ITI training, week 15

Monday: Trail run, 2:36, 13.5 miles, 2,155 feet climbing. I ran a variation of my "half marathon" loop at Rancho San Antonio — I had to change it up because recent mountain lion activity in Wildcat Canyon has resulted in trail closures (I'd love to catch sight of a lion at Rancho; there are so many deer there that it seems unlikely they'd be remotely interested in snacking on runners, although I could be wrong.) My muscles felt completely recovered from the Steep Ravine 50K, but I'm having issues with my "central governor" and any pace that threatens rough breathing. Walked a lot more of PG&E than usual.

Tuesday: Weight lifting at gym. Had a great session with my usual 12 exercises, 12 lifts, three sets. Finally back to "normal" with my highest weights. I still think the only thing lifting weights makes me better at is lifting weights. But at this point, four weeks out from the ITI, I just have to accept that what I have is what I get.

Wednesday: Road bike, 2:28, 31 miles, 3,224 feet climbing: Finally, a mostly dry day to ride my road bike! Oh, it was pure bliss. So fast, so smooth, so fun. I took on my go-to Highway 9 to Page Mill loop, but mixed it up with a climb up Redwood Gulch to challenge my balking central governor. Redwood Gulch gains 700 feet in one mile and has a section on the lower end with 20 percent grades. With my road bike gearing it's forced intensity — the slowest I can pedal still spikes my heart to ~180 beats per minute. At this intensity, my breathing becomes shallow and fast. It worries me — although it may be a recent bad habit I can fix with more focus.

Thursday: Mountain bike, 3:23, 32.7 miles, 4,139 feet climbing. Bohlman Road is like Redwood Gulch, times three. Beat basically won't ride it after some bad experiences while he was recovering from last year's Iditarod, and it's broken me a number of times, when I went out just that small percentage too hard. It's a good "breathing test" climb, although I admittedly soft-pedaled it about as much as it can be soft-pedaled. I managed to reel in the gasping, but still felt uneasy about my breathing and somewhat oxygen-deprived. The reward for climbing that mean road is descending El Serreno. For good measure I returned via Fremont Older.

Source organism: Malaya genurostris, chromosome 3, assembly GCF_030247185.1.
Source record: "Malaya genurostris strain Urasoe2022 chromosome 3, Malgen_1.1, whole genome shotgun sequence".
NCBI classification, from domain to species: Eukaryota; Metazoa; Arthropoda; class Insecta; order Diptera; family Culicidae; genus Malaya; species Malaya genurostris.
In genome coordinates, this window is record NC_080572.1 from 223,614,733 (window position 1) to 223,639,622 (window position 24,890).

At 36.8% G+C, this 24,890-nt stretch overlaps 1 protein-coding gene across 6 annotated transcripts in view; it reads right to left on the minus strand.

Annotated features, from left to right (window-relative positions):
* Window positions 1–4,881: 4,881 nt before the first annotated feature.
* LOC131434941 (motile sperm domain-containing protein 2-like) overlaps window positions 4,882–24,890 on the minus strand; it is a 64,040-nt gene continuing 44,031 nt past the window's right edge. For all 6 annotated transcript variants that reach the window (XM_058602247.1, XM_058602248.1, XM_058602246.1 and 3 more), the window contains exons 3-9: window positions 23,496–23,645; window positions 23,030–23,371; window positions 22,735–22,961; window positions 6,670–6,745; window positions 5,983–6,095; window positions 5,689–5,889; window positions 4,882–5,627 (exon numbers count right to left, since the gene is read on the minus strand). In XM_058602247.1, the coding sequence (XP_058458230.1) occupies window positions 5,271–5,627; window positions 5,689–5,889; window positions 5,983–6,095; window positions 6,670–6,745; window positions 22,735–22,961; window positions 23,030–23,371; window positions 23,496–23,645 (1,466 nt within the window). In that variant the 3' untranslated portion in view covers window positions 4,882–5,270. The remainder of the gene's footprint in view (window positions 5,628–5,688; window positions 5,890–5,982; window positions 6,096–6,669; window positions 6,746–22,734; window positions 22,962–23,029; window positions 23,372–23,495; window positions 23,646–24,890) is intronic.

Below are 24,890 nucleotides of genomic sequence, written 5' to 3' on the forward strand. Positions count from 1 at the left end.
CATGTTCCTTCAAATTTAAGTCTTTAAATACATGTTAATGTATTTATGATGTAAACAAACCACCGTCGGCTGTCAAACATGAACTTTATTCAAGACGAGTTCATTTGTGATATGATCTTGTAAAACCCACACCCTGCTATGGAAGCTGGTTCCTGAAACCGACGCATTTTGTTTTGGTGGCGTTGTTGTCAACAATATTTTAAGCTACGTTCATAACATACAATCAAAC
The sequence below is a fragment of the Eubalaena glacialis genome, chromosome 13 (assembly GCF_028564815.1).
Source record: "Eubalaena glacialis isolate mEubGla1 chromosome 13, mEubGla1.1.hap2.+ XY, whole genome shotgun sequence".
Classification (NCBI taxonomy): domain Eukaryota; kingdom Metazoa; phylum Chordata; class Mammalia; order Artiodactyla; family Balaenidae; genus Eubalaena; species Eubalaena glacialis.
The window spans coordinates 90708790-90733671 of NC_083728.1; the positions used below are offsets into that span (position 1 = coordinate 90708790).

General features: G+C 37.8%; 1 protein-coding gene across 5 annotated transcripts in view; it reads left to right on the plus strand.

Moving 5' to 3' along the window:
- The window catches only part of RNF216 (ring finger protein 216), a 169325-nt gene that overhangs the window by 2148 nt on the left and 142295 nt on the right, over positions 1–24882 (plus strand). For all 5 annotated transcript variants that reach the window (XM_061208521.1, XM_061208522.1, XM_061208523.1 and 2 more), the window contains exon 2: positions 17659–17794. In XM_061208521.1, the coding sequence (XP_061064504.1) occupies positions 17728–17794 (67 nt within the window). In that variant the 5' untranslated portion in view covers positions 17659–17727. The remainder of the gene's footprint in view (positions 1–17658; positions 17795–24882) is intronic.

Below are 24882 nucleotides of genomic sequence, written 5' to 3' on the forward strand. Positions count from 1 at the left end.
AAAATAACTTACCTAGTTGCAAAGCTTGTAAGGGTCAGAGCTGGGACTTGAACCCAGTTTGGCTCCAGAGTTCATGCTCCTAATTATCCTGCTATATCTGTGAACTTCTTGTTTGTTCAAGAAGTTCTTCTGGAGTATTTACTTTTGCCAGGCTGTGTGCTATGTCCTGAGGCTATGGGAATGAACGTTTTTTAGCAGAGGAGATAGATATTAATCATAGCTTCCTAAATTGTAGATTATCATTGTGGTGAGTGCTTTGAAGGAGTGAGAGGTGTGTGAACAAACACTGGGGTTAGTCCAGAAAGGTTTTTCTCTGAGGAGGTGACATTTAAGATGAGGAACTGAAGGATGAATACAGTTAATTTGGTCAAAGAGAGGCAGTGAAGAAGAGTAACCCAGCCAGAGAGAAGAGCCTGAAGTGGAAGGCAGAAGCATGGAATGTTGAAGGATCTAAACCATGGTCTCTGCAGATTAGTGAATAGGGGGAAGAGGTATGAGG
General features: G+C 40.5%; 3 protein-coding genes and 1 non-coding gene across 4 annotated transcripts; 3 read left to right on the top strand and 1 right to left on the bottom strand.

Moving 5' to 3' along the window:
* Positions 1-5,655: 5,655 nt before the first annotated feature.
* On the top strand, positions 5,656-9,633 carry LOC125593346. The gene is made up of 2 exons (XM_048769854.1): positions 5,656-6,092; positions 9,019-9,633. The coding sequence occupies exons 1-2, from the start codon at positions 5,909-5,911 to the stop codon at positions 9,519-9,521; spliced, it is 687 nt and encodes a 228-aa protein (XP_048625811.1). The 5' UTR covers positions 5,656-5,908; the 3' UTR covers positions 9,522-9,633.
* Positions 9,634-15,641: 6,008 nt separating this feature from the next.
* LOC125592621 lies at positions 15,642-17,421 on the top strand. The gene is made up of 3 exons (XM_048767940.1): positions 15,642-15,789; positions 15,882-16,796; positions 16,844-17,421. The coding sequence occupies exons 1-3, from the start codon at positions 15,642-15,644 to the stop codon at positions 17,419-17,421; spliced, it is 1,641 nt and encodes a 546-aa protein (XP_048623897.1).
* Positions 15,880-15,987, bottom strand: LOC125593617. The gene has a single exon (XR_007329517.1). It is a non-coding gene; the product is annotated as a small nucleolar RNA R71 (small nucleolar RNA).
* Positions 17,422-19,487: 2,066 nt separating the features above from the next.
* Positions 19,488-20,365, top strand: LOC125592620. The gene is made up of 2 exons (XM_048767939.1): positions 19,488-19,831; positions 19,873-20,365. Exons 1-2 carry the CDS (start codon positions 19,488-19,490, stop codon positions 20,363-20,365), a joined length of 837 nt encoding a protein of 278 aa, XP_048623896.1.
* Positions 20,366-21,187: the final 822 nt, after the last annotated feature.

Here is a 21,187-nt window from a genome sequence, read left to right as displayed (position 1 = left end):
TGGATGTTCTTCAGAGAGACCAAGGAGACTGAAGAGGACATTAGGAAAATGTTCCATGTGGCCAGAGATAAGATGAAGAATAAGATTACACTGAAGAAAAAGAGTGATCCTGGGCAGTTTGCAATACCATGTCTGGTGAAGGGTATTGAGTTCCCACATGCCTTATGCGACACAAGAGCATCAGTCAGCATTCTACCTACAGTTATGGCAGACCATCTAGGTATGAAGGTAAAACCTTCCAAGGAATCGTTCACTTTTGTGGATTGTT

Friday: Weight lifting at the gym. I only did two sets on this day because of "tapering." But I had some pre-race jitters that I took out on the seated row, and managed to pull a muscle in my left shoulder. It actually hurt a lot. I didn't tell Beat about this because he scolds me about my poor execution of weight training.

Saturday: Trail run, 5:54, 29.9 miles, 6,414 feet climbing. Crystal Springs 50K. This is my "PR" course, so I feel like I should be able to run it fast, and admittedly went out what was probably too hard for my current fitness (i.e. lack of top end/limited recoveries from long efforts.) I've gotten pretty good at managing these mid-range efforts on limited calories. Over six hours, I ate one package of Shot Bloks and two packs of fruit snacks, which is about 360 calories total, and only became hungry toward the end because it was lunch time. In my opinion this is a good adaptation for the Idiatrod, where bad weather can limit opportunities for food intake, and calorie sources can dwindle if sections take a lot longer than you're expecting. Breathing was mostly good, although the weather added its own challenge, with these bursts of drenching rain that set off a "drowning" reflex and prompted more gasping. Again I was able to reel it in and focus my breathing before it escalated to the attack level. I've now been on a maintenance inhaler for just over a week, and used an albuterol inhaler before harder workouts (i.e. Wednesday, Thursday, and Saturday.) This may be helping. It's hard to say.